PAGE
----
I Fink U Freeky Razorjack
Can you imagine what would happen if Peter Chung and the immortal H.R.Giger got together over tea and marshmallow peeps one day? I dream of it on and off, and trust me, google is crap when it comes to deciphering dreams. What I think it means is that a creature was out there, living in a comic book, that completely sums up this nightmarishly love child.
Razorjack, which I think I’m going to adopt as my super secret undercover name, is officially one of the most amazing science fiction critters to grace my ojos. She comes from the mind of John Higgins, and the series was first published by his own Jack Publishing. Her first appearance was from a fifteen-page script in 1999, and later made her way back to life with the publishing company Com.X.
Razorjack is a villainess, through and through. Not one of those wishy-washy characters who change their mind and become good halfway into the story, either. She rules over a her own dimension called Twist, but one is not enough for her. She’s hungry to rule over all dimensions, our very own being the last one she needs to complete her wicked plan. But of course, there are those things, what are they called…heroes in her way.
The first being a badass lady named Ross, and her partner, Frame. Both are cops set on doing good in the world, and they get mixed up in Razorjack’s plan for ultimate dimension takeover. The two work for a police department that is severely dysfunctional, and Frame has his suspicions about the authenticity of his own boss, and his suspicions prove to be true. Ross, meanwhile, gets mixed up with him while rescuing innocent people from the claws of RJ.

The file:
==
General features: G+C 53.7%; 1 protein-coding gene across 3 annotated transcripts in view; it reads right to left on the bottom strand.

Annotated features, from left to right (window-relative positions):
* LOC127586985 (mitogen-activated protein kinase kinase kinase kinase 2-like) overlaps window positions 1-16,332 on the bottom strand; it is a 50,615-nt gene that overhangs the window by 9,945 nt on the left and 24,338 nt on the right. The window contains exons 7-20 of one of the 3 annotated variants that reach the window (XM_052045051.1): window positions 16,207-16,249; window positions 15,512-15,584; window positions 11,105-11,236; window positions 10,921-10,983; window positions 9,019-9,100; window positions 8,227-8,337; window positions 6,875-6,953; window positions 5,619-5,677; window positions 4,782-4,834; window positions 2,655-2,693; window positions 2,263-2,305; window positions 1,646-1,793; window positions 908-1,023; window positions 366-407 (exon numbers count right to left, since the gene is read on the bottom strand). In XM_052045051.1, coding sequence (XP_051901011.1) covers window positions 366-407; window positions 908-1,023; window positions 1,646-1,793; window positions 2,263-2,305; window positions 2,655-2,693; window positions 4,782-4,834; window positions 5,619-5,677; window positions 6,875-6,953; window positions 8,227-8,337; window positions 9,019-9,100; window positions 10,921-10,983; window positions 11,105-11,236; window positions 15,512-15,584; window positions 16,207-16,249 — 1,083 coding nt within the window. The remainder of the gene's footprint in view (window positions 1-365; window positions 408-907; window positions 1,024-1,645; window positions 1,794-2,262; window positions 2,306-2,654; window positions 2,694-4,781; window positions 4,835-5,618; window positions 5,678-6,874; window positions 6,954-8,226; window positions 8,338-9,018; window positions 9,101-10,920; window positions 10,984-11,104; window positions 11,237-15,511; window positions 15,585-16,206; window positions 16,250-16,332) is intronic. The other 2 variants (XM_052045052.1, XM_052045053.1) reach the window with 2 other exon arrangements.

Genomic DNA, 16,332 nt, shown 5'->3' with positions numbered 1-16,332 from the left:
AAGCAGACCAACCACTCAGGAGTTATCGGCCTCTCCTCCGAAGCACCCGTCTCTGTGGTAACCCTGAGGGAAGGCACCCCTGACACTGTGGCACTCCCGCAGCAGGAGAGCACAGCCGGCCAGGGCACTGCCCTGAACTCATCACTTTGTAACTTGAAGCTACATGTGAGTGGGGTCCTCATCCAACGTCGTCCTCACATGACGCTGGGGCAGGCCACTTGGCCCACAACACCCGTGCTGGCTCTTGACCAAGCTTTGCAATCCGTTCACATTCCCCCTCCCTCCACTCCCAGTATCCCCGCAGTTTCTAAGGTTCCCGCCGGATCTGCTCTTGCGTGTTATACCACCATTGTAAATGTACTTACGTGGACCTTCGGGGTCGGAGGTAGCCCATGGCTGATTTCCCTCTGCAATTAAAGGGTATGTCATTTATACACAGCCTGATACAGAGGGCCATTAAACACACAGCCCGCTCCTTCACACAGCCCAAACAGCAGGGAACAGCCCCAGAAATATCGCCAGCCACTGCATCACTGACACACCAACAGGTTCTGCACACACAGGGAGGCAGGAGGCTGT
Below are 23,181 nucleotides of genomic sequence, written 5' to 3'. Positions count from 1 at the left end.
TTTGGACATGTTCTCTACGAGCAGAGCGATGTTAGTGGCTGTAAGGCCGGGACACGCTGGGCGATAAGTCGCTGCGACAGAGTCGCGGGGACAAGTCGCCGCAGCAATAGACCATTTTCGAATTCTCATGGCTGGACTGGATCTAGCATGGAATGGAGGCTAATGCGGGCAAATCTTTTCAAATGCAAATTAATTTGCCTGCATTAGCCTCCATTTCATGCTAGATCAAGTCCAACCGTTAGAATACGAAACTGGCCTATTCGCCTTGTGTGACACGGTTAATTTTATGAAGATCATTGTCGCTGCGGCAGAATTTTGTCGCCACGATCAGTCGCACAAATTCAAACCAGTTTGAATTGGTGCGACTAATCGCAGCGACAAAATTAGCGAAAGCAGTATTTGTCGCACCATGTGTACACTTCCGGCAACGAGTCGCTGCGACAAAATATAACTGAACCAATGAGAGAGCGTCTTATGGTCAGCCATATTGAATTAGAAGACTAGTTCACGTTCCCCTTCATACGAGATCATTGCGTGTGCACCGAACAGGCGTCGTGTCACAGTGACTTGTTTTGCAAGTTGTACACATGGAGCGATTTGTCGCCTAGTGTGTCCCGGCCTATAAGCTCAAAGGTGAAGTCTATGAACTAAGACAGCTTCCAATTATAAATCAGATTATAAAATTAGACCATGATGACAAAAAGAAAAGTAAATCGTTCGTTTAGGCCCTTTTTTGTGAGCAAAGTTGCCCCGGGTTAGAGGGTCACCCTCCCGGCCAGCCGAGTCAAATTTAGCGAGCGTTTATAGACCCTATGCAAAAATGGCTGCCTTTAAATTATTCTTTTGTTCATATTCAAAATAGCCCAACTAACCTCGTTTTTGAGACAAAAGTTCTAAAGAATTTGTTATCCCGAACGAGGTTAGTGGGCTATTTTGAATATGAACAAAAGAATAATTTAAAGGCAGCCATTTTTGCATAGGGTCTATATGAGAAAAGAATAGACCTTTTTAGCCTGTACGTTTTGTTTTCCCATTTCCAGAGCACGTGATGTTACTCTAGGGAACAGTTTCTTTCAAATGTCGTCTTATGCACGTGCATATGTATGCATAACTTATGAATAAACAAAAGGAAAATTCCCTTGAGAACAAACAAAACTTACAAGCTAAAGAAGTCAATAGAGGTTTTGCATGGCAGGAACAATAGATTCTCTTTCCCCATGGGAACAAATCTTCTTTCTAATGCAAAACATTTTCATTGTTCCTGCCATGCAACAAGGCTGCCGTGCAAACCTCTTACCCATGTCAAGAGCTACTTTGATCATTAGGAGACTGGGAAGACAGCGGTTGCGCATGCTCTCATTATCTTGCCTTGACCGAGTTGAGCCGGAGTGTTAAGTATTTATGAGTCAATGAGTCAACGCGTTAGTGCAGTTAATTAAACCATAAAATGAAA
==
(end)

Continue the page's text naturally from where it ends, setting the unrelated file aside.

Of course, human enemies aren’t the only adversaries Razorjack has, and Lady Helen, an eternal prisoner of Razorjack’s, is a huge one. Helen is as good as Razor is badbadbad, and she has the power to “heal” those who are enslaved by Razor. In this case heal means to release them from the villainess’s power, and lets them die a peaceful death. You see, Razorjack can keep those she wants to use and torment “alive”, all while enjoying it. But Helen is the only creature known in all dimensions that is as powerful as Razor, and that presents a big problem.
The one big thing standing in RJ’s way is that she has to be invited to our dimension, and Lady Helen of the Veil is quick to shut down her plan of just opening the door for her. But our girl is intelligent, and uses humans as her person puppets by enslaving their minds, and making them do things they would hopefully not do otherwise. By using them to do her bidding, she can use human sacrifices to be invited to take over our dimension.
So you can’t say that Razorjack isn’t light in the goals department one bit, and by enslaving every dimension that exists, she can ultimately be ruler of well, everything and everyone. And let’s just say the woman, uh, thing is scary, real scary. She can seemingly change size, but takes the form as a naked woman with dark inky black skin that is complemented by purple, green, and blue. Her eyes are blazing, and her head takes on a firm shape that sweeps back into a mix between long hair and tendrils. Though the most frightening thing on her is her supremely horrific smile with a mouth full of sharp teeth. Razorjack is an astounding work of science fiction, and looks like the cousin of a Xenomorph. The women that serve her and do her bidding look a bit more human, but are obviously closely related to Razor.
Let’s talk about the covers for Razorjack #1 and #2, shall we? They are amazing. Breathtaking. Gorgeous. Works. Of. Art. Straight out of Sci-Fi heaven, and some of my personal favorite covers in the entire world.
Though she only stared in a limited run, Razorjack has set a permanent claw print on the world of alien creatures and science fiction. She is a character who is extremely undervalued, and her story is a unique and different take on good and evil. Razorjack is an interdimensional queen that is no bark, all slice.